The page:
During the 1991 Gulf War the Iraqi Air Force’s single MiG-25 interceptor unit caused more trouble for the U.S. Military than all its remaining fleet of over 500 combat jets combined, with the first air to air engagement of the war seeing an Iraqi MiG-25PD Foxbat from the Air Force’s 96th Squadron to shoot down a U.S. Navy F-18 fighter, killing the pilot Lieutenant Commander Scott Speicher instantly. The MiG used a long range R-40 missile with a massive 100kg warhead, which had a longer engagement range than those carried by the F-18 or any U.S. Air Force fighter. Later that day two Iraqi MiG-25s engaged U.S. Air Force F-15s, and while the MiGs’ R-40 missiles failed to reach their targets, the F-15s retaliatory salvo of ten missiles were evaded by the Foxbats using their high speeds and altitudes. The F-15 had been developed specifically with combat against MiG-25s in mind and its development was largely influenced by the MiG-25’s design. The Foxbat was much heavier, required longer runways and more fuel, but could carry much larger weapons and fly much higher and faster, while the Eagle could manoeuvre much better at all speeds and, although it varied depending on the variant, generally had more advanced avionics.
The F-15’s final engagement with the MiG-25, and with any heavyweight aircraft to date, occurred on January 30 after much of the Iraqi fleet had been evacuated to Iran leaving the few remaining airfields prioritised for use by Foxbats. MiG-25s were deployed to break the ‘wall’ of F-15s the U.S. Air Force had created to restrict Iraqi air activities, with two of the ambushing two F-15s the locations of which were reportedly ascertained by Iraqi intelligence after intercepting American communications. The MiGs were deployed from separate airbases, which allowed them to engage from different sides, and their initial salvo of R-40 missies struck and seriously damaged an F-15. American sources claimed the fighter returned to base after sustaining damage, while official Iraqi sources claimed the kill was at first unconfirmed, but subsequently confirmed after sources reportedly located the destroyed Eagle on the ground. While denying this Iraqi claim did much to help maintain the mythos of the F-15 as a fighter never shot down in air to air combat, the engagement of January 30 1991 showed that the fighter was far from unbeaten.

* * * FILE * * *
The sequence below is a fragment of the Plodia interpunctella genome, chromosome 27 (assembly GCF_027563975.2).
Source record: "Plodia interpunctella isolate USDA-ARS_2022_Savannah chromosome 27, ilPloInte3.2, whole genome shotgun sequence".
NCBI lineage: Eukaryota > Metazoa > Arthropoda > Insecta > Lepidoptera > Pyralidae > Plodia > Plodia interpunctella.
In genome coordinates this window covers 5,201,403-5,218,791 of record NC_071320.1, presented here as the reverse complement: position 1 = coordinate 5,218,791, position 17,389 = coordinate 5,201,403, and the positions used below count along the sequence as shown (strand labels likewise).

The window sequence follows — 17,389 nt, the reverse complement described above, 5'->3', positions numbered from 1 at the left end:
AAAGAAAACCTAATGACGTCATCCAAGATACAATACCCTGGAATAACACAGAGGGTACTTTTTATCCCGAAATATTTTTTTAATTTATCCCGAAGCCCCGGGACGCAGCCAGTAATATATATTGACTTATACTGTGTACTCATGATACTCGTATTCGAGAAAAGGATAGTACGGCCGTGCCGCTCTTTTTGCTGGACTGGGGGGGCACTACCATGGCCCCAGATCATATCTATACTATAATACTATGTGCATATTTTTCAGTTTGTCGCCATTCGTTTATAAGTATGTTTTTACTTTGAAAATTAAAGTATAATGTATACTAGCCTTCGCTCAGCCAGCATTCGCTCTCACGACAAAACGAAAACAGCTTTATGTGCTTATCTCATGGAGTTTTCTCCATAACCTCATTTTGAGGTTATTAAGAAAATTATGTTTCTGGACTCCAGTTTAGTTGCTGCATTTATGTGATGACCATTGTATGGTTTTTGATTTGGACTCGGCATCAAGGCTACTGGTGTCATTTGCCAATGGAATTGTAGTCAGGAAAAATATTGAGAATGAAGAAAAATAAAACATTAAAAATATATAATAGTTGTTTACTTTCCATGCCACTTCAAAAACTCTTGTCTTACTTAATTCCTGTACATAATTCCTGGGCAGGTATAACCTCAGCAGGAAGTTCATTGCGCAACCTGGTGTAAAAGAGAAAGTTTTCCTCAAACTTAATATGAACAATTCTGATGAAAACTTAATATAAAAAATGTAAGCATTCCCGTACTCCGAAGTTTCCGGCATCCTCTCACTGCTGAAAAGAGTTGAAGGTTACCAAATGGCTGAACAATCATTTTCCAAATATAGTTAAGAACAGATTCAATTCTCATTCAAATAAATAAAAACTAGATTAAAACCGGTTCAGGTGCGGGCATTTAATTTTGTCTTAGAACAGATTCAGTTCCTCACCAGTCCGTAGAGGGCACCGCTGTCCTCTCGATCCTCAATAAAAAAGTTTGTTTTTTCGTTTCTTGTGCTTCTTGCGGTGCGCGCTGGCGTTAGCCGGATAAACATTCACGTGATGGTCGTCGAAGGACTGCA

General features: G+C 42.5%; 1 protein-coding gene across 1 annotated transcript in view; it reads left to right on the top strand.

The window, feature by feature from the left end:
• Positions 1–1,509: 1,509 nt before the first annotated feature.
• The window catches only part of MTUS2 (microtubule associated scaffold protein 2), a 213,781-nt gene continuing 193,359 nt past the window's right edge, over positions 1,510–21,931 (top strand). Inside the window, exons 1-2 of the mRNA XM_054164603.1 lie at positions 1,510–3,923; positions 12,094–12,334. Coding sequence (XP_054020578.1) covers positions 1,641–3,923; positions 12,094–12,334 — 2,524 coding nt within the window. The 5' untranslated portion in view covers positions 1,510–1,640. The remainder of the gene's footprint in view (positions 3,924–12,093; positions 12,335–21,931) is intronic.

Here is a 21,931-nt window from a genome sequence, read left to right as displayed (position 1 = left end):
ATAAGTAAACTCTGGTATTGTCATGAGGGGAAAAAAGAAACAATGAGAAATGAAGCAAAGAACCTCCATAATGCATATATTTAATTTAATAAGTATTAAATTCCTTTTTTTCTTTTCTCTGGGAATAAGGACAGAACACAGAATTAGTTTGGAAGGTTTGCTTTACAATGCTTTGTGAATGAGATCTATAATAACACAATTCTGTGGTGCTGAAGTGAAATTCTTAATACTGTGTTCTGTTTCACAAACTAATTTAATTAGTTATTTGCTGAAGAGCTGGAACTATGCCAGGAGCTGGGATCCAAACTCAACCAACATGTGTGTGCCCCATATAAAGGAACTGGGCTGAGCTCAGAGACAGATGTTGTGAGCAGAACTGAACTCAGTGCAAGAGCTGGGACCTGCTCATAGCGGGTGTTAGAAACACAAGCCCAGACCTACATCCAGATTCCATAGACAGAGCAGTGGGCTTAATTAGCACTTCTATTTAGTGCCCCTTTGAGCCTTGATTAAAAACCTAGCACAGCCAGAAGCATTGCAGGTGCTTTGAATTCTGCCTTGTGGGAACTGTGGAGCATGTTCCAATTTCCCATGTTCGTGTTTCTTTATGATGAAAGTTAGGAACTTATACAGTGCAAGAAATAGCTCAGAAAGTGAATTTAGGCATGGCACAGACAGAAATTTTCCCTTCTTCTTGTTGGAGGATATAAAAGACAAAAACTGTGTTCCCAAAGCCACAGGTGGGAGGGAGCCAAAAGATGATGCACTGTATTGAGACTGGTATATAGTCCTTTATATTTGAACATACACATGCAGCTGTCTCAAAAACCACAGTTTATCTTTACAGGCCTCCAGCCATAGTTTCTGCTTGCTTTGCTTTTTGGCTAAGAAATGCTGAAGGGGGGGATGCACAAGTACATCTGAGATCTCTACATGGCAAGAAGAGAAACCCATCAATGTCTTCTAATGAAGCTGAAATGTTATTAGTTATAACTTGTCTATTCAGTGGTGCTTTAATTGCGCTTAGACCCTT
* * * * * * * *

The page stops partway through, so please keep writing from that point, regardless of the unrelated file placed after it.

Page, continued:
The F-15’s defeat was significant since it was the U.S. Air Force’s top fighter by a considerable margin, while the MiG-25 was the third most capable in Soviet service and a generation behind. Furthermore, the MiG-25 was a downgraded export variant for the non communist third world operated by pilots considered less well trained than their American counterparts. The F-15s also benefitted in around 95 percent of their air to air engagements from support from E-3 airborne early warning aircraft, where Iraqi units had no similar assets. With wide ranging assessments made after the Cold War’s end by sources with access to both the F-15 and its fourth generation Soviet rival the Su-27 consistently concluding that the Soviet jet was considerably more capable in the air to air domain, the fact that the F-15 struggled and in its final engagement was defeated by the Soviets’ sole third generation heavyweight and the Su-27’s direct predecessor strongly aligned with these assessments. The U.S. Air Force nevertheless continues to rely very heavily on the F-15 with over 100 more airframes expected to be delivered before production ends, although a successor more viable than the F-22 is currently under development under the Next Generation Air Dominance Fighter program.